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This article in JEQ

  1. Vol. 21 No. 4, p. 521-536
    Received: Nov 25, 1991

    * Corresponding author(s):
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A Methodology for Establishing Phytotoxicity Criteria for Chromium, Copper, Nickel, and Zinc in Agricultural Land Application of Municipal Sewage Sludges

  1. A. C. Chang *,
  2. T. C. Granato and
  3. A. L. Page
  1. Dep. of Soil and Environ. Sciences, Univ. of California, Riverside, CA 92521-0424;
    Metropolitan Water Reclamation District of Greater Chicago, Cicero, IL 60650;
    Univ. of California, Riverside, CA 92521.



This study illustrates a methodology of evaluating phytotoxicity criteria for metals, when sewage sludges are applied on cropland. The analyses are based on data available in technical literature and fundamental principles of soil fertility and plant nutrition. First, data from laboratory experiments, where plants were grown in media treated with only one metal element, were used to develop an empirical cause-and-effect relationship between metal concentration in plant tissue and growth retardation of plants. This relationship is used to select the phytotoxicity threshold (metal concentration of plant tissue corresponding to a given level of plant injury). Then, data from land application of sewage sludge experiments were used and soil metal loading rates were plotted against the corresponding plant tissue metal concentrations. The probability of plants, grown on soils with a given range of metal loadings, exceeding the phytotoxicity threshold may be calculated. Finally, an appropriate loading range is selected based on the risk of exceeding the phytotoxicity threshold that is considered acceptable. In this exercise, the data were extracted without imposing any bias and represent a wide range of conditions where land application of municipal sewage sludge has been practiced nationwide. The reliability of the results, however, remain dependent on the quality of the data. A great deal of information already exists in the published literature. Through this exercise, gaps in the technical data base may be identified.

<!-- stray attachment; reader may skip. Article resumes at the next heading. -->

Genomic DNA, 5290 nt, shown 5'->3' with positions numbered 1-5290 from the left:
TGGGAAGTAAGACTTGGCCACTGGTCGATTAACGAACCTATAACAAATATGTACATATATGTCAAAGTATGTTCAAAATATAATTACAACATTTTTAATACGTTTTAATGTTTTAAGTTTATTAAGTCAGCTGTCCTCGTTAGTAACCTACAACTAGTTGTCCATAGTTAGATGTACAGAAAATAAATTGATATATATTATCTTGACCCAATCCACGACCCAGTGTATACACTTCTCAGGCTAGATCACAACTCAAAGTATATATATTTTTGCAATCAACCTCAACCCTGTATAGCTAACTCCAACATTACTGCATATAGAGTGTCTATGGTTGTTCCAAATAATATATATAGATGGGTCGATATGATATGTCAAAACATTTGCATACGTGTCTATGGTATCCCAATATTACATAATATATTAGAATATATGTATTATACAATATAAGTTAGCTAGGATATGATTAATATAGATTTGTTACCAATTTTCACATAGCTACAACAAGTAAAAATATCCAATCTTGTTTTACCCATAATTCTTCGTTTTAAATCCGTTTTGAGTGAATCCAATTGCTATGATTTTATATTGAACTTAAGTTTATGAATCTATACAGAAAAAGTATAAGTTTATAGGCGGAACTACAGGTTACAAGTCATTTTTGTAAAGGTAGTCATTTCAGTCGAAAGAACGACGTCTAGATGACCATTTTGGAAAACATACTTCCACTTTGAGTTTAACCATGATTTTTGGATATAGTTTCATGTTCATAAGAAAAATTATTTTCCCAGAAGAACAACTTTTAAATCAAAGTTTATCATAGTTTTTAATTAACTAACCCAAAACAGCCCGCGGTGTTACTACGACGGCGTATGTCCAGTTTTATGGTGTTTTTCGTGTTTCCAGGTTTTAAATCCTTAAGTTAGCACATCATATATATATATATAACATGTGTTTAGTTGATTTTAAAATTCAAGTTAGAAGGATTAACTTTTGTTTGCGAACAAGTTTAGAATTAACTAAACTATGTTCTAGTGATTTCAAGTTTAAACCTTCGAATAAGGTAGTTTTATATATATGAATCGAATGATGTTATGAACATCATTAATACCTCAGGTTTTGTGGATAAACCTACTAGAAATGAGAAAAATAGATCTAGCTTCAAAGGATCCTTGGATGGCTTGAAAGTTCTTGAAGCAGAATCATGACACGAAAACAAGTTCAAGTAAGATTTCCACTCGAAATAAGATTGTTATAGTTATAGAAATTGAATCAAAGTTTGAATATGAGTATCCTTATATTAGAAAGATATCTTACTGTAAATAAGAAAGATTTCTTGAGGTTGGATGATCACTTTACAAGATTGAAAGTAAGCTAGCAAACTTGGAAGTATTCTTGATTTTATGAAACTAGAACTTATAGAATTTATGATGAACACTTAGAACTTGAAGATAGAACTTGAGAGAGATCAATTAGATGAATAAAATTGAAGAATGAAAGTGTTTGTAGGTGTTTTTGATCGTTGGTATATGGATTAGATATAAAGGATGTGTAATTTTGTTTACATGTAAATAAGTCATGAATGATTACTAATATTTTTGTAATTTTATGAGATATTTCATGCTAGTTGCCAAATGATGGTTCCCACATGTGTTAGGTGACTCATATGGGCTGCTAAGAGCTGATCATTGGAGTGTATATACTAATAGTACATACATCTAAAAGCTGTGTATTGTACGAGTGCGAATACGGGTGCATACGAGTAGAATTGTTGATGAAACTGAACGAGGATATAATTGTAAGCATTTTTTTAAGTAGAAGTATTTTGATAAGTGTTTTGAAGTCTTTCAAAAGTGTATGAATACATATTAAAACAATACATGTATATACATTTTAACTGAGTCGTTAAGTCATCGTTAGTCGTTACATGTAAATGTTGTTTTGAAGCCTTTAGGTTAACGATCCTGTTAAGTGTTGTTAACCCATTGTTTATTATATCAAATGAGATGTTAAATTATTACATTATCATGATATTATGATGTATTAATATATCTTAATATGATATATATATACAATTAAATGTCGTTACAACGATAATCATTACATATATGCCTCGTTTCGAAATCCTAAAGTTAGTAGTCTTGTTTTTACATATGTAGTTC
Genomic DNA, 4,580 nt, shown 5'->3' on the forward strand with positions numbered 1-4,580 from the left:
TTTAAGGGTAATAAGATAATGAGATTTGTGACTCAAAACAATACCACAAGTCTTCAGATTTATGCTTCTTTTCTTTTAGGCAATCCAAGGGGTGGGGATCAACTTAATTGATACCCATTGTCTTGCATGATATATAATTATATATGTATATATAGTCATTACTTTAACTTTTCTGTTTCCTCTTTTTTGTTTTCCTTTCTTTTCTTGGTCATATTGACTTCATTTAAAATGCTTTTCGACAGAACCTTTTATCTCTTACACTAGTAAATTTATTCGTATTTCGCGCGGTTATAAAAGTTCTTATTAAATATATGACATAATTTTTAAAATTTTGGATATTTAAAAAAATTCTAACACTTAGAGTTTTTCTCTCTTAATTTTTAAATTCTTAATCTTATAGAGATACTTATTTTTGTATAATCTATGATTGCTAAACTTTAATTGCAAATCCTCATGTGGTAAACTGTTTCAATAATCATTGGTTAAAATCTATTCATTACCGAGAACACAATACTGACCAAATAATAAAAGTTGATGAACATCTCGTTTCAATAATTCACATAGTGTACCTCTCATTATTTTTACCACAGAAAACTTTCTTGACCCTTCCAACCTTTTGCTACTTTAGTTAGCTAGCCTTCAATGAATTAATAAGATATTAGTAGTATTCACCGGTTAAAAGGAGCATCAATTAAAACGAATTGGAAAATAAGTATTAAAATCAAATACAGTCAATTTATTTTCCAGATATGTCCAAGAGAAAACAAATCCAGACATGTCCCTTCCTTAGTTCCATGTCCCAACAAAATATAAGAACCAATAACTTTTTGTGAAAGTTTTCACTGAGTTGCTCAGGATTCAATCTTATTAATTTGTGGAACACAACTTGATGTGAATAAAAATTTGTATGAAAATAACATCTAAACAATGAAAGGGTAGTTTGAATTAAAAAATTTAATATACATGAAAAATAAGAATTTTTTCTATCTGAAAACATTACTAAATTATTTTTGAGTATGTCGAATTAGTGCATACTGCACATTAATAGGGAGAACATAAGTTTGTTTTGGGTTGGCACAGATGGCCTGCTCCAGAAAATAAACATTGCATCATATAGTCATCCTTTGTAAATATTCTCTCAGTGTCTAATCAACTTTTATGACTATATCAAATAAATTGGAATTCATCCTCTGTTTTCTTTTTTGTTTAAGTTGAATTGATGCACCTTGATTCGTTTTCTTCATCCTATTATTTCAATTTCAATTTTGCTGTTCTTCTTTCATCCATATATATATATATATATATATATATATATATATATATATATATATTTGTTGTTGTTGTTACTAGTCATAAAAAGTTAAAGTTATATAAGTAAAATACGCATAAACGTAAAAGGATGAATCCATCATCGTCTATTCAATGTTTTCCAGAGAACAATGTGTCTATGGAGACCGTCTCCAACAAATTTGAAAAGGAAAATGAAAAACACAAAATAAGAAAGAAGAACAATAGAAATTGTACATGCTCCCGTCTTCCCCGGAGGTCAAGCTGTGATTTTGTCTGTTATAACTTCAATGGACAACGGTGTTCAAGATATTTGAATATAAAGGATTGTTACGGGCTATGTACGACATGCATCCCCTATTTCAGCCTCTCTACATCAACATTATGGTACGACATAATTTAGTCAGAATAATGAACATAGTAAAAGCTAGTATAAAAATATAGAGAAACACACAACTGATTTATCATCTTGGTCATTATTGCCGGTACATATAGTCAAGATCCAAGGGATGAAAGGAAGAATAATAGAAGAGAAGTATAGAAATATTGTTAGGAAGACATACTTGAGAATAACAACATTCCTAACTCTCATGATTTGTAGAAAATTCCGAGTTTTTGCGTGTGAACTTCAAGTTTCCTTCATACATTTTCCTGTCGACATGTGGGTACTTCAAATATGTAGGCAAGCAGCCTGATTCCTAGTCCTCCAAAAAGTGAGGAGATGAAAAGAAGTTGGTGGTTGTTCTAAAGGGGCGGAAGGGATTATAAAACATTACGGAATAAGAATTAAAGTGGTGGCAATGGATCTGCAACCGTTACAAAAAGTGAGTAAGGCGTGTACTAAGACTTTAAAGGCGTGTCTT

Contribution from the Dep. of Soil and Environ. Sciences, Univ. of California, Riverside, CA, and Metropolitan Water Reclamation District of Greater Chicago, Cicero, IL.

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